Nanny Anita has been super-busy this week putting together lots of fun Valentine’s Day crafts, here’s a round-up, just in case you missed them!
Valentine’s Sensory Box
For my youngest charge’s rest time I normally put out a selection of toys for her to play with, this gives me a chance to rotate some of her toys that haven’t been played with in a while for ones that have. Today I decided to put a sensory box in her room, as we haven’t had one out since the light box before Christmas, this time I decided to put a Valentine’s themed one out for her.
For this sensory box I filled it with heart cut outs, rose petals, a rose bud, red and pink pompoms and a mini heart shaped cake mould. I arranged it on the floor of her room with some other toys (a colouring book and magnetic building shapes) in an invitation to play.
When we went up to her room after lunch, the first thing she went for was the sensory box, I managed to snap a picture and then left her too it. I am not sure how much she played with it, but when I came back into the room she had de-petaled the rose bud and the cake mould was now full of pompoms and serving as a birthday cake for Eeyore. She asked to play with it again after swimming, so I am guessing she enjoyed playing with it.
For the past few weeks (actually pretty much from January 2nd) my inbox has been filled with all sorts of Valentine’s related ideas, mostly craft ideas, but some maths and English ones as well. I decided to jump on the Valentine’s bandwagon and made a Valentine’s Bingo game!
You will need:
- Bingo print out
- Print out the Bingo sheets as many times as you need.
- Cut out the hearts and write on the numbers. There should be 30 hearts.
- Fill in the Bingo sheet with random numbers, just make sure you have a heart cut out with that number on.
To play the game, either you or your little one should pull out a number heart and shout out the number. If you have the number on your bingo board, cross it out. The first person to cross out all their numbers has to shout “BINGO”!
I played it with my youngest charge after nursery the other day, and she got so excited about shouting ‘bingo!’. Every time she crossed off one of her numbers she would mutter “I can’t call it out yet, I still have spaces…”.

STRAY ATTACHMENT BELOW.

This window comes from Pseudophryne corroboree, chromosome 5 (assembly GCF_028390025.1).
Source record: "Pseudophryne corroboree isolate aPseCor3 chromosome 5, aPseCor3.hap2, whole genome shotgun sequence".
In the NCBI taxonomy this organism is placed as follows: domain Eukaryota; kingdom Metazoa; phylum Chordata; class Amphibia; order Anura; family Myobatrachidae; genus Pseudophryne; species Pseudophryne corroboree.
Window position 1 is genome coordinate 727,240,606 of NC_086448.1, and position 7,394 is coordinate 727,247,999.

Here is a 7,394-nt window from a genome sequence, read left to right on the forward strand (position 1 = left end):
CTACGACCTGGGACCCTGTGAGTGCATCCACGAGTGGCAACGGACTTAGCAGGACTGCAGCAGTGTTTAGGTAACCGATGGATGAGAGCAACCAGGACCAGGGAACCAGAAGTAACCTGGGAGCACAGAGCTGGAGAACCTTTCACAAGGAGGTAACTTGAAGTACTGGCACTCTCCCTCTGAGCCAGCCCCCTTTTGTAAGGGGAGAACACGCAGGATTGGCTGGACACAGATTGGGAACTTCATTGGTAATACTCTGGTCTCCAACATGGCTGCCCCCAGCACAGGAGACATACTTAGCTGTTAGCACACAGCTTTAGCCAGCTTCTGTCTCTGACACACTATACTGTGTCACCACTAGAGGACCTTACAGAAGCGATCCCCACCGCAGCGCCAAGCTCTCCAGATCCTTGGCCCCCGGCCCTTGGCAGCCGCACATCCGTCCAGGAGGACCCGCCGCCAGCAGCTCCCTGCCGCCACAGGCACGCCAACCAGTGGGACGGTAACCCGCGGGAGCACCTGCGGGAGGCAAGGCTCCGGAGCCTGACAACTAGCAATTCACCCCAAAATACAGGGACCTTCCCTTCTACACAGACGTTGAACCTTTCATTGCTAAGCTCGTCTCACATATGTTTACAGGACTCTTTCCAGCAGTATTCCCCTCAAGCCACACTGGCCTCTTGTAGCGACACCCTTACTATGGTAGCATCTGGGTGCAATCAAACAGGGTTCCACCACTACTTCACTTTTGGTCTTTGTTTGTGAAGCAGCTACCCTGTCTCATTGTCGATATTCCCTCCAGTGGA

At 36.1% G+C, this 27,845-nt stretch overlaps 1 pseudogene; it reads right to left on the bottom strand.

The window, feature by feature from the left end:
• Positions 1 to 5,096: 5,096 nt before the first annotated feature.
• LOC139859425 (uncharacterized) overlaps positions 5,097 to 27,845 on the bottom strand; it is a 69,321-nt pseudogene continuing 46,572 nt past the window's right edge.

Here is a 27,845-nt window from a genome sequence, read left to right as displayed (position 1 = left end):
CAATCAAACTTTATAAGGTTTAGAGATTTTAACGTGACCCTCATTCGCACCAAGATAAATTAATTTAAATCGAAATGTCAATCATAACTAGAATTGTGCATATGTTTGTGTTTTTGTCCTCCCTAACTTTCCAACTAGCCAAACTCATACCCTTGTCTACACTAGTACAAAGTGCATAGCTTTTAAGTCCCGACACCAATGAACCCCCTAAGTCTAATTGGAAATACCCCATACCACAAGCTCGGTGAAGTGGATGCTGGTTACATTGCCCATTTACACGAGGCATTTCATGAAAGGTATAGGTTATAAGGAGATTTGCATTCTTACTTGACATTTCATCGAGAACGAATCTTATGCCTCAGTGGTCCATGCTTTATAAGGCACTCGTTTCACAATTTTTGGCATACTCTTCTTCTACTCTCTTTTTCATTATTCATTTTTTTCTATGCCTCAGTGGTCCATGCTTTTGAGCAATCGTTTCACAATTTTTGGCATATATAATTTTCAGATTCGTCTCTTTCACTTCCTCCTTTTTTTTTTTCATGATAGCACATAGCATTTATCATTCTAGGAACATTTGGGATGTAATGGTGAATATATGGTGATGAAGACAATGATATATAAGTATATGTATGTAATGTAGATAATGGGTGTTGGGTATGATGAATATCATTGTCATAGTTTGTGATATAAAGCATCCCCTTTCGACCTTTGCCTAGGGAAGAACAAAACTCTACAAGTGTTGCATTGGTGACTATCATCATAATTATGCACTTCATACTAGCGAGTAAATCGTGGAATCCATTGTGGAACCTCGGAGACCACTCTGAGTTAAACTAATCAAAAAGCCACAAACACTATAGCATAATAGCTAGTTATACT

When she had finished her bingo sheet I gave her a small prize of a few Teddy Grahams, which she probably was more excited about. I can’t wait to play this with my eldest charge, as he would love the idea of trying to beat me and win his prize.
Handmade Valentine’s Day Cards with Rose Petals
During one of my planning sessions I was trying to think of an original way to make a Valentine’s Day card this year; I finally settled on the idea of using rose petals to decorate the cards. The next problem was how to attach the petals to the cards. While my little ones were at school/nursery I tried using glue on once card and sticky contact paper on the other one. Both of them produced nice results, but it was easier to attach the hearts using the contact paper, so this maybe a better option for younger children. As both looked good I left it up to my little ones to decide what one they wanted to do; they both chose to use the sticky contact paper.
While I was preparing everything, I tried using my heart shape hole punch on the petals, which actually turned out really well. As they tended to be curled up I flattened them by pressing them between some heavy books for a few hours.
To make your own Valentine’s Day petal cards you will need:
- Black/ Red Card
- Glue* or contact paper
- Rose petals
- Optional – heart shaped hole punch
* You will need strong glue like mod-podge or PVA rather than a Pritt stick.
To help them make their heart shapes I drew a heart on a piece of paper and placed it under the contact paper.
When they had finished they placed some card on top to stick everything down, they then smoothed out any bubbles.